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You are seated at a 9-handed poker table, playing Texas Hold'em.

The probability that a player will be dealt a pocket pair is about 1 out of 17.

Therefore, when all 9 players are dealt a hand, and you haven't seen any of them yet, the odds that at least one player at the table of nine players is dealt a pocket pair are 9 out of 17.

The hands are dealt. Seven players confirm that were not dealt a pocket pair.

Are the odds that one of the remaining two players has a pocket pair still 2 out of 17, the same as before the hand was dealt, or does the fact that you now know that the 7 players were not dealt a pocket pair make it more likely that one of the remaining two players has a pocket pair, since the odds were 9 out of 17 that at least one player would be dealt a pocket pair?

actually it is exactly 1 in 17Quote:BDSattvaI am new to this forum and apologize in advance if this question is too simple or dumb.

You are seated at a 9-handed poker table, playing Texas Hold'em.

The probability that a player will be dealt a pocket pair is about 1 out of 17.

C(4,2)*13 / C(52,2) =

78/1326=

1/17

not right there.Quote:BDSattvaTherefore, when all 9 players are dealt a hand, and you haven't seen any of them yet, the odds that at least one player at the table of nine players is dealt a pocket pair are 9 out of 17.

probability NONE have a pair = (16/17)^9 = about 0.579481 = A

so at-least-one = 1-A

about 0.4205

9/17 = about 0.52941

way too high

see what others have to say too

that should help with the last question

fun question

Sally

Quote:BDSattvaI am new to this forum and apologize in advance if this question is too simple or dumb.

You are seated at a 9-handed poker table, playing Texas Hold'em.

The probability that a player will be dealt a pocket pair is about 1 out of 17.

Therefore, when all 9 players are dealt a hand, and you haven't seen any of them yet, the odds that at least one player at the table of nine players is dealt a pocket pair are 9 out of 17.

That's not a very good estimation. It is true the probability any one player has a pair is 3/51 = 1/17. The probability at least one player out of 9 has a pair could be closely approximated as 1-(1-(1/17))^9 = 42.05%. Before a perfectionist jumps down my throat, let me emphasize that this is just an approximation.

Quote:Are the odds that one of the remaining two players has a pocket pair still 2 out of 17, the same as before the hand was dealt, or does the fact that you now know that the 7 players were not dealt a pocket pair make it more likely that one of the remaining two players has a pocket pair, since the odds were 9 out of 17 that at least one player would be dealt a pocket pair?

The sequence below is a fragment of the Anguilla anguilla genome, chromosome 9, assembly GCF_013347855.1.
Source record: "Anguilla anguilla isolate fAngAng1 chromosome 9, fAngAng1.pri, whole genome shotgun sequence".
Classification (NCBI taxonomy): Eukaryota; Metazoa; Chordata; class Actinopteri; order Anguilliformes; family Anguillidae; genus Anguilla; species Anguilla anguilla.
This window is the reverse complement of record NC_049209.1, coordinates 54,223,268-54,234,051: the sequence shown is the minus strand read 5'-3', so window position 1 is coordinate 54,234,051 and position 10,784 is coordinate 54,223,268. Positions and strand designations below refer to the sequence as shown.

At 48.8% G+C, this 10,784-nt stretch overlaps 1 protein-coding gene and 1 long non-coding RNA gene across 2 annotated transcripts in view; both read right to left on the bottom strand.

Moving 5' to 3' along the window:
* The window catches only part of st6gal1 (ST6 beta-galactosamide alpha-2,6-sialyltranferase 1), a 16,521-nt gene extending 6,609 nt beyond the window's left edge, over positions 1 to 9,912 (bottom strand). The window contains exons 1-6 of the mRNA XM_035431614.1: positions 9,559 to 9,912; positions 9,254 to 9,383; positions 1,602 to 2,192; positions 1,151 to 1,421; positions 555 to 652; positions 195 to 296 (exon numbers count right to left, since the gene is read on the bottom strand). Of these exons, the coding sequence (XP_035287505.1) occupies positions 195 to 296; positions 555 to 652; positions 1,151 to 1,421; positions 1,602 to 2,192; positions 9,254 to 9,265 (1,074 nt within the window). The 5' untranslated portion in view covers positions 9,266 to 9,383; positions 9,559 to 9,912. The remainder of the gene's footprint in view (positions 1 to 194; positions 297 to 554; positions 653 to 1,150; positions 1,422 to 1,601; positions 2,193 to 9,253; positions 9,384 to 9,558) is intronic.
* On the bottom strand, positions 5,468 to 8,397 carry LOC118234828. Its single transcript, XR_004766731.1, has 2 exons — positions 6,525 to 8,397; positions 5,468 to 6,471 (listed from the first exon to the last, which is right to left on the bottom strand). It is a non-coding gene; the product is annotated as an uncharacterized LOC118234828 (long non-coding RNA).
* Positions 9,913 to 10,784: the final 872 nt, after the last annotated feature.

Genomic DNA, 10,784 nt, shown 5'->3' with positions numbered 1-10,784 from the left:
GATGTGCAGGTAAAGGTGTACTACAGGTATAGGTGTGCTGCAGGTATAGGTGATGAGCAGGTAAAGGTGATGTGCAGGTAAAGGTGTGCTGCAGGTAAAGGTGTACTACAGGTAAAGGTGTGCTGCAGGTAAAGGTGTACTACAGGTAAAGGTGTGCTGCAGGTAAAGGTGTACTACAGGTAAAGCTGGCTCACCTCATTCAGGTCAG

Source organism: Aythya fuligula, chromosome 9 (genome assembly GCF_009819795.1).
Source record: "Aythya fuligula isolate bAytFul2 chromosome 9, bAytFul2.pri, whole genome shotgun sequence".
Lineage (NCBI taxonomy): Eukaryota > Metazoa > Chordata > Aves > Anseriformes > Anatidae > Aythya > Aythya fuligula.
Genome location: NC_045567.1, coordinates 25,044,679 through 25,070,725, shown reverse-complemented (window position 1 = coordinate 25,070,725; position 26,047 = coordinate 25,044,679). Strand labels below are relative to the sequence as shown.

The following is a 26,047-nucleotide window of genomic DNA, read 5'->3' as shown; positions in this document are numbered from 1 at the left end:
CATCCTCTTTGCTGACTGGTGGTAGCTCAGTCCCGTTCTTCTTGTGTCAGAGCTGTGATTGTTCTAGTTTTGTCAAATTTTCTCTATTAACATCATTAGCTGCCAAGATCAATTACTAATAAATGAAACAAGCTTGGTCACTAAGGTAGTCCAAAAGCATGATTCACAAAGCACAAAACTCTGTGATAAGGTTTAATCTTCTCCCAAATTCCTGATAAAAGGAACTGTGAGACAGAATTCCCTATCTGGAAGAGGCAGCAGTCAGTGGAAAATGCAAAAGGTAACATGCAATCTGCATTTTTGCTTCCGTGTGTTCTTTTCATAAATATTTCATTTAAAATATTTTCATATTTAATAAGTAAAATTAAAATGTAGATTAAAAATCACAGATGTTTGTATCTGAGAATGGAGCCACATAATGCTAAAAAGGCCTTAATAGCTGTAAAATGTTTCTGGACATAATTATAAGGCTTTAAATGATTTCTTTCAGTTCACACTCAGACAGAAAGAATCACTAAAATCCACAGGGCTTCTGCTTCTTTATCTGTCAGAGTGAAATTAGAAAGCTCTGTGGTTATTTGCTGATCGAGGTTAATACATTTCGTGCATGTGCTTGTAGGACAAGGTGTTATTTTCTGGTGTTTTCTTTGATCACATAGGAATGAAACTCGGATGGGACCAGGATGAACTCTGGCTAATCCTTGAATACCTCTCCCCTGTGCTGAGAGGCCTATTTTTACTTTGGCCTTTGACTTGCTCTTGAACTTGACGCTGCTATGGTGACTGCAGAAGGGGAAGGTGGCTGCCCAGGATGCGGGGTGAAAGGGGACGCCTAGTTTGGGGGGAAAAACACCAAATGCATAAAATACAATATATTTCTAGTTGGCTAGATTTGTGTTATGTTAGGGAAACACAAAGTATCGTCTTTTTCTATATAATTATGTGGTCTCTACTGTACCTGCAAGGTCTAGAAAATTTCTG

As just an educated guess, if the first seven confirm no pair, I think the odds don't change much for players 8 and 9. If anything, the odds of a pair should go down slightly, compared to a full deck.

-Tim

42% would be a goodQuote:WizardThat's not a very good estimation. It is true the probability any one player has a pair is 3/51 = 1/17. The probability at least one player out of 9 has a pair could be closely approximated as 1-(1-(1/17))^9 = 42.05%. Before a perfectionist jumps down my throat, let me emphasize that this is just an approximation.

approximation to quote William Feller

op made a BASIC probability error that many make (even eye).

He got 9/17 adding the probabilities.

(actually is a binomial probability distribution)

by his math thought, if there were say 18 players, 18/17 would B the probability of at least 1 pair.

maybe not a good example there...

same with rolling a die.

at least 1 six with 3 dice is NOT 1/6 + 1/6 + 1/6 (that would be the average)

8 dice would give 8/6 (no, no, no)

we should grasp basics with truth

and always use them correctly

(no using screwdriver like a hammer, like me)

Sally

I played blissful in my ignorance, and before moving up in stakes I wrote to a fairly new message board asking for confirmation of my thoughts. The first two posters actually agreed with my math and I was all happy when The Wizard himself dropped the bomb and showed the error of my ways.

Here's the funny thing though- Until he shot me down, I though I was playing a winning game and the results backed me up. After I found out the house had a fairly big edge, I never did well at the game again.

This theoretical poker problem regarding unrevealed pocket pairs following partial disclosure of some of the hands is analogous. It must be analyzed using Bayesian techniques.

Quote:pwcrabbWizard, I am confident that you are familiar with the famous "Monte Hall" apparent paradox. One of three door choices is selected, after which one unchosen door is opened to reveal nothing. The probability of correctly choosing the door concealing the big prize waiting behind either of two remaining closed doors is not 50 percent! Rather, the contestant should switch her preference to the previously unchosen door.

I can tell you that if I'm last to act at a full holdem table looking at AK suited pre flop and I know no one has a pocket pair, there is no way I'm trading those two cards for another random two out of the deck.

noQuote:BDSattvaAre the odds that one of the remaining two players has a pocket pair still 2 out of 17, the same as before the hand was dealt,

this is also easily simulated and it is very close to the binomial probability value

of about

0.1142

here is a table

should be real close (simulation values very close too)

players remain | prob at least 1 pair |
---|---|

9 | 0.420518532 |

8 | 0.38430094 |

7 | 0.345819749 |

6 | 0.304933484 |

5 | 0.261491826 |

4 | 0.215335065 |

3 | 0.166293507 |

2 | 0.114186851 |

1 | 0.058823529 |